Wednesday, November 30, 2016

Good Eats Weekly Newsletter - November 30, 2016

Localvore Members 
& Full Veggie Only Share Members

This week your bag contains:

Pink or French Breakfast Radish
Green Savoy Cabbage
Sweet Potatoes

Out of the bag:
One Acorn Squash


Half Veggie Members
take a YELLOW BAG containing:

Sweet Potatoes

Out of the bag:
One Acorn Squash

Localvore / Pantry Offerings

Elmore Mountain Bread VT Redeemer
Butternut Mountain Farm Maple Sugar
Tangletown Farm or Axel's Eggs

Accidentally deleted last week's newsletter? Need to research a funky veggie variety? Check out our blog, which archives newsletters going back to 2007!

What's with all the potatoes?

On a pretty regular basis, I get emails from members with thoughts about veggies. One of the most common emails during this share period is about potatoes - namely, there are too many!

In the next few days, we'll be sending out a survey to gauge your appetite for fall veggies: how often do you want certain types and in what quantity, etc. 

While we'd love to tailor each person's share to their dietary needs, there are over 500 of you! We strive to find a balance that works for our members so participating in the survey is a great way to collectively tell us what you want each week.

Our newest greenhouse helps us extend the growing season so we can bring you a weekly variety of fresh greens and root crops. However, we must also accept that the Fall/ Winter Share season needs to work with the reality of Vermont. Potatoes, carrots, beets, and other hearty root crops store very well. 

~ Taylar
It might not look like much is happening but growth is happening under those covers! Chard, spinach, pac choi, and tatsoi are all growing. Your spinach and tatsoi was harvested from here.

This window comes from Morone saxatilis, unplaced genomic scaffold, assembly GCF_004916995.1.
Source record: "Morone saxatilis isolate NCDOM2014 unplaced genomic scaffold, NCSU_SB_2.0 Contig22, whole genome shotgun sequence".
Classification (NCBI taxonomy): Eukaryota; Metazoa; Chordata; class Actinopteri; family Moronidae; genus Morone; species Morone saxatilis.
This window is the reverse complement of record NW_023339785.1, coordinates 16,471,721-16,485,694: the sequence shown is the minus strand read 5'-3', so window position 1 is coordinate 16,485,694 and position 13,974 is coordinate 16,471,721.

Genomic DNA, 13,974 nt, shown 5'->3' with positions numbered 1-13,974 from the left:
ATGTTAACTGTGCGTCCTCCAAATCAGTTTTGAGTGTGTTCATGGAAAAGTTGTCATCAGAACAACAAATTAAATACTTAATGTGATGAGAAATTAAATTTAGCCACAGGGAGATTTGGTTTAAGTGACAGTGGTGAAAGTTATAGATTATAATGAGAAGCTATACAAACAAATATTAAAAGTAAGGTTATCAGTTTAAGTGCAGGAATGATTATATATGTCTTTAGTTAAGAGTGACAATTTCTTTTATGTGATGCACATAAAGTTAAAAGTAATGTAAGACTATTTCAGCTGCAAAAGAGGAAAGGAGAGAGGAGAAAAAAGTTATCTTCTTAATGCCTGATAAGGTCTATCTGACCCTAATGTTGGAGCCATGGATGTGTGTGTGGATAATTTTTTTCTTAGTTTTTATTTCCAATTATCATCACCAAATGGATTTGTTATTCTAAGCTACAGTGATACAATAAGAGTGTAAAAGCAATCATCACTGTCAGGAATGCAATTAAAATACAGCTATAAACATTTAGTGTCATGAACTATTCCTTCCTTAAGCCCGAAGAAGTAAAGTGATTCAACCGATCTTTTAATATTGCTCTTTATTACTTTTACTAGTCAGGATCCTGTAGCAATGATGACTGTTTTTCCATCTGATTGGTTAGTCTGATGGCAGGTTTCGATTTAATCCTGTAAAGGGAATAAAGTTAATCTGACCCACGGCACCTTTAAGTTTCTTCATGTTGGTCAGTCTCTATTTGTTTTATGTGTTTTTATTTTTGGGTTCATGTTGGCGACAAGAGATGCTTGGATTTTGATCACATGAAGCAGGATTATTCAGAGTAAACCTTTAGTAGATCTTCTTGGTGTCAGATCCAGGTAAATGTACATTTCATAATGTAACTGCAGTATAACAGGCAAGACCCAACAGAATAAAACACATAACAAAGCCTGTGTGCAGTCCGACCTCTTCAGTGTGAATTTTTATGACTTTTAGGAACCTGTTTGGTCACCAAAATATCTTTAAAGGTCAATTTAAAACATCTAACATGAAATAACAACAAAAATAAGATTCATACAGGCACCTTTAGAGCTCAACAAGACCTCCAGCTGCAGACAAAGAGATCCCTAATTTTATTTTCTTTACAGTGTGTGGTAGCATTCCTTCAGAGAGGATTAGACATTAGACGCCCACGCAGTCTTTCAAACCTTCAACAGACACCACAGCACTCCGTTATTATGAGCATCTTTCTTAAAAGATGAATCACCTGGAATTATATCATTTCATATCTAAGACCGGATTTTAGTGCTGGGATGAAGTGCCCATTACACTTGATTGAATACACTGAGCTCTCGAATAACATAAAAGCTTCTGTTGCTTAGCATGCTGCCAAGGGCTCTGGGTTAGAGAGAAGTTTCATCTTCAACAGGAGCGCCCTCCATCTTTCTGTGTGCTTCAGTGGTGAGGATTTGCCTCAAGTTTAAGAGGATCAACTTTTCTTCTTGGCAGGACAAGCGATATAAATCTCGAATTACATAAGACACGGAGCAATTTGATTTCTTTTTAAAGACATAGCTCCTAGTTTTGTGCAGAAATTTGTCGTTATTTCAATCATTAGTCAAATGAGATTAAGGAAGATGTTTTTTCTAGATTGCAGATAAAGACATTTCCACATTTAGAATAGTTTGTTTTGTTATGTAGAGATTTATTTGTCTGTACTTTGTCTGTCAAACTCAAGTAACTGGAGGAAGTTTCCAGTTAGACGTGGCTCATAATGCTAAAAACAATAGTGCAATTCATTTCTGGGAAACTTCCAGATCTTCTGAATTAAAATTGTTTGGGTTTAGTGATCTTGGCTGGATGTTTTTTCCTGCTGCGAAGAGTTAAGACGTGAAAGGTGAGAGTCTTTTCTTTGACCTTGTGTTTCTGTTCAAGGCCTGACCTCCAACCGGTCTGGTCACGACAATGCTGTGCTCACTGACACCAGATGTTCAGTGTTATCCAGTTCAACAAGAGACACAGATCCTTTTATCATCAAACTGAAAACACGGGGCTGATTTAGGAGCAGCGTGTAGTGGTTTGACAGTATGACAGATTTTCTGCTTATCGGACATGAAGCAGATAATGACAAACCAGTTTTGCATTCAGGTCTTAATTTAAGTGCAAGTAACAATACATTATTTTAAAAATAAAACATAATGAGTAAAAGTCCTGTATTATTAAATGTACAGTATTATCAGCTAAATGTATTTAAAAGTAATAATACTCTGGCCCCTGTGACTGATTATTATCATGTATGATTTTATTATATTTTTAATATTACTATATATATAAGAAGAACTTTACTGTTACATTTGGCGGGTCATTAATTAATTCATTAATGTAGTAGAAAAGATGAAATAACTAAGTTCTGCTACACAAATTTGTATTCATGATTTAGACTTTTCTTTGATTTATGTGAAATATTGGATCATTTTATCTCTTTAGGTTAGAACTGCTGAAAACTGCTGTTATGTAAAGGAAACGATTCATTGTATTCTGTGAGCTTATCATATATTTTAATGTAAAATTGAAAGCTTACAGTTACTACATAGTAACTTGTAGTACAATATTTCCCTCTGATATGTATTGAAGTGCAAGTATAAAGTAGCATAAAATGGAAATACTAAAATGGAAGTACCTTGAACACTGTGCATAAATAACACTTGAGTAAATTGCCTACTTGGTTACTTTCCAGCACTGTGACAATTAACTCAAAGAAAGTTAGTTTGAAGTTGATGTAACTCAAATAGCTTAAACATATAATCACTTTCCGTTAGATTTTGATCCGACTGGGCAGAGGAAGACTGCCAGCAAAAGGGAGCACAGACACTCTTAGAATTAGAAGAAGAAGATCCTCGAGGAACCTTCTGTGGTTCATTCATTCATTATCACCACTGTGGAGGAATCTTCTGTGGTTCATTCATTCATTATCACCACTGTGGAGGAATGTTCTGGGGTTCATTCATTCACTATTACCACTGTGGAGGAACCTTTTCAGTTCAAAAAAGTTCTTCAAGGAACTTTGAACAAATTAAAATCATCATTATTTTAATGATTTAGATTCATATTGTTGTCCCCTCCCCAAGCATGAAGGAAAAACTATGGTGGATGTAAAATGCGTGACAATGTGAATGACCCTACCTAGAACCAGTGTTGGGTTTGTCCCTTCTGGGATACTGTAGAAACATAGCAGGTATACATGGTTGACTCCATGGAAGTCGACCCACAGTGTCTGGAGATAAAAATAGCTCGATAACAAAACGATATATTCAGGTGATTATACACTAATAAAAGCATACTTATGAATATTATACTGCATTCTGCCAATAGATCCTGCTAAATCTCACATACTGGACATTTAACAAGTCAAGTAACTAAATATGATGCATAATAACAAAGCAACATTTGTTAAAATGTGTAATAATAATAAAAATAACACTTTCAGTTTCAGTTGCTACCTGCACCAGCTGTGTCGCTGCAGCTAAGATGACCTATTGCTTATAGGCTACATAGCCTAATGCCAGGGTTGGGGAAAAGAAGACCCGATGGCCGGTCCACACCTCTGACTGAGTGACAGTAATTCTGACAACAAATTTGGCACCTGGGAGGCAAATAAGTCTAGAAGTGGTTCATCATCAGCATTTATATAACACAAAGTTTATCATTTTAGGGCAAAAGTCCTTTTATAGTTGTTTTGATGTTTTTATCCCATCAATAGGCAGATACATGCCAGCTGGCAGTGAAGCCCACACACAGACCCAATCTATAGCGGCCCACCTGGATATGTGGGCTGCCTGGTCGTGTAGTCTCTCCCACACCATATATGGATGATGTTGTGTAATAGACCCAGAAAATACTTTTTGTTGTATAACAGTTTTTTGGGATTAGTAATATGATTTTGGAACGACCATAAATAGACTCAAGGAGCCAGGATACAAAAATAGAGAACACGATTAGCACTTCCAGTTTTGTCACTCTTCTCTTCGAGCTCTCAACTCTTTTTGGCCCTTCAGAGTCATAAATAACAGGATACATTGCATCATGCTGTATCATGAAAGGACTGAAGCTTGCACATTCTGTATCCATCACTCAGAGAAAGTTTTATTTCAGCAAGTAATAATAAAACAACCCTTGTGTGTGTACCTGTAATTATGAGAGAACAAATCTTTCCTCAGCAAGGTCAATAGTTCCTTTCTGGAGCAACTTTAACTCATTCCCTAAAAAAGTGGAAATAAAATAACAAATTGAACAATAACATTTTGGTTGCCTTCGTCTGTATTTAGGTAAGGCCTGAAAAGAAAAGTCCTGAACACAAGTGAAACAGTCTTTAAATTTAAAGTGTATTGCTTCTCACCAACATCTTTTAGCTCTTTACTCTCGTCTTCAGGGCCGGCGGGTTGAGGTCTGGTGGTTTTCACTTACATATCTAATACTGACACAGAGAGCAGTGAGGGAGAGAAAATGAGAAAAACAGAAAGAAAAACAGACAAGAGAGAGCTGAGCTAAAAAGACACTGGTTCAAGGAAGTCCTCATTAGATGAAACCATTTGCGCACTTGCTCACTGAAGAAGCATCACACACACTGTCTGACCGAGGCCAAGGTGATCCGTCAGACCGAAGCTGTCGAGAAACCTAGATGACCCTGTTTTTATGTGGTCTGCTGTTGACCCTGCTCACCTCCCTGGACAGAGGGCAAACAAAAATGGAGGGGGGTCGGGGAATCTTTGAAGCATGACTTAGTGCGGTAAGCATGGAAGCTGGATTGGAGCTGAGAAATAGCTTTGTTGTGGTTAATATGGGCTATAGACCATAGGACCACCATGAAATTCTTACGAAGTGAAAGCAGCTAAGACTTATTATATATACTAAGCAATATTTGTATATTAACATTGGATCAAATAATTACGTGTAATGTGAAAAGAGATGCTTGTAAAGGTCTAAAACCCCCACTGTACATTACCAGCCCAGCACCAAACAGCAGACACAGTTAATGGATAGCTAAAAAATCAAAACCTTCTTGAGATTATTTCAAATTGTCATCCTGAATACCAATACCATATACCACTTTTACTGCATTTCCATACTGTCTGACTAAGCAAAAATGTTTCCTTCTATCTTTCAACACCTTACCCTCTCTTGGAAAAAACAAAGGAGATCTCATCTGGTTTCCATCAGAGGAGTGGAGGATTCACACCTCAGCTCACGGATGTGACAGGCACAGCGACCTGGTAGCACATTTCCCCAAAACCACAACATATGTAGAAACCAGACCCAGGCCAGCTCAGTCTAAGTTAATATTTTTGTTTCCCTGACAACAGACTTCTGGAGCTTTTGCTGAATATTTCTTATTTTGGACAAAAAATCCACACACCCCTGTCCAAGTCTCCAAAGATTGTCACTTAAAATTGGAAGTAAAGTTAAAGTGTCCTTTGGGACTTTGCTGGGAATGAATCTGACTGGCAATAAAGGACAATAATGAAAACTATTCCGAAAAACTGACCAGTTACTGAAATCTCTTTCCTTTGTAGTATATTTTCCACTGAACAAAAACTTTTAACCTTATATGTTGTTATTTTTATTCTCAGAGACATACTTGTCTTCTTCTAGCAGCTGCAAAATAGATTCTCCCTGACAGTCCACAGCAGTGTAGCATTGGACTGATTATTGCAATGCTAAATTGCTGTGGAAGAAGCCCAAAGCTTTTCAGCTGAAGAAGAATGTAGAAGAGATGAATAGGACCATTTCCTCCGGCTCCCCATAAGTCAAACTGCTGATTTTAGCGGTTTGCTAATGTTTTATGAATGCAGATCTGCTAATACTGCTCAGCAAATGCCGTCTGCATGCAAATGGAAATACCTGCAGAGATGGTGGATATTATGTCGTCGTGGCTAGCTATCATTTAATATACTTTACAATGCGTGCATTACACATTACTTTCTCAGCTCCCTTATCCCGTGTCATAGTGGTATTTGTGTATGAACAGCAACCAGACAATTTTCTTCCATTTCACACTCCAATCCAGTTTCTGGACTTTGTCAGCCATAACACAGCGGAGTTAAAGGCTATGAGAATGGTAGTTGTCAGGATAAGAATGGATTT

Storage and Use Tips 
Sample small veggie share
This week we bring you items from our greenhouse! Both shares receive a beautiful bunch of tatsoi direct from our tunnel. Tatsoi is a dark green Asian salad green that has a spoon like shape, a pleasant and sweet aroma flavor like a mild mustard flavor, similar to bok choi. Tatsoi is generally eaten raw or sauteed, but may be added to soups at the end of the cooking period. Store tatsoi in a plastic bag or container and use within several days.
Large shares will receive a bunch of greenhouse grown radishes. We typically don't have radishes this time of year but with our newest greenhouse and this unseasonably warm weather, these radishes provide a nice change of pace from winter roots. The greens are very tender and are quite nice when sauteed in olive oil. You  may have some darker greens typical of other winter greens. Radishes are nice on buttered toast, in a salad, sauteed with other winter veggies, or thrown into a curry.
Large shares also receive a bunch of cilantro, harvested right before Thanksgiving before the coming winter storm. Cilantro keeps well when it's in a cold, moist place. Store it in your fridge in a jar of water. You may want to take it out of its rubber band to avoid damaging the stems. Use cilantro to top any curry or throw it into a slaw with cabbage and radish. It's also enjoyable with eggs or Mexican-style dishes.
Both shares are also receiving some nice winter spinach, also from one of our greenhouses. Spinach is wonderful when eaten raw or lightly sauteed with olive oil, garlic, and salt. It is a great accompaniment for salads, in eggs, in pasta, or in Mediterranean-inspired cuisine. (not pictured)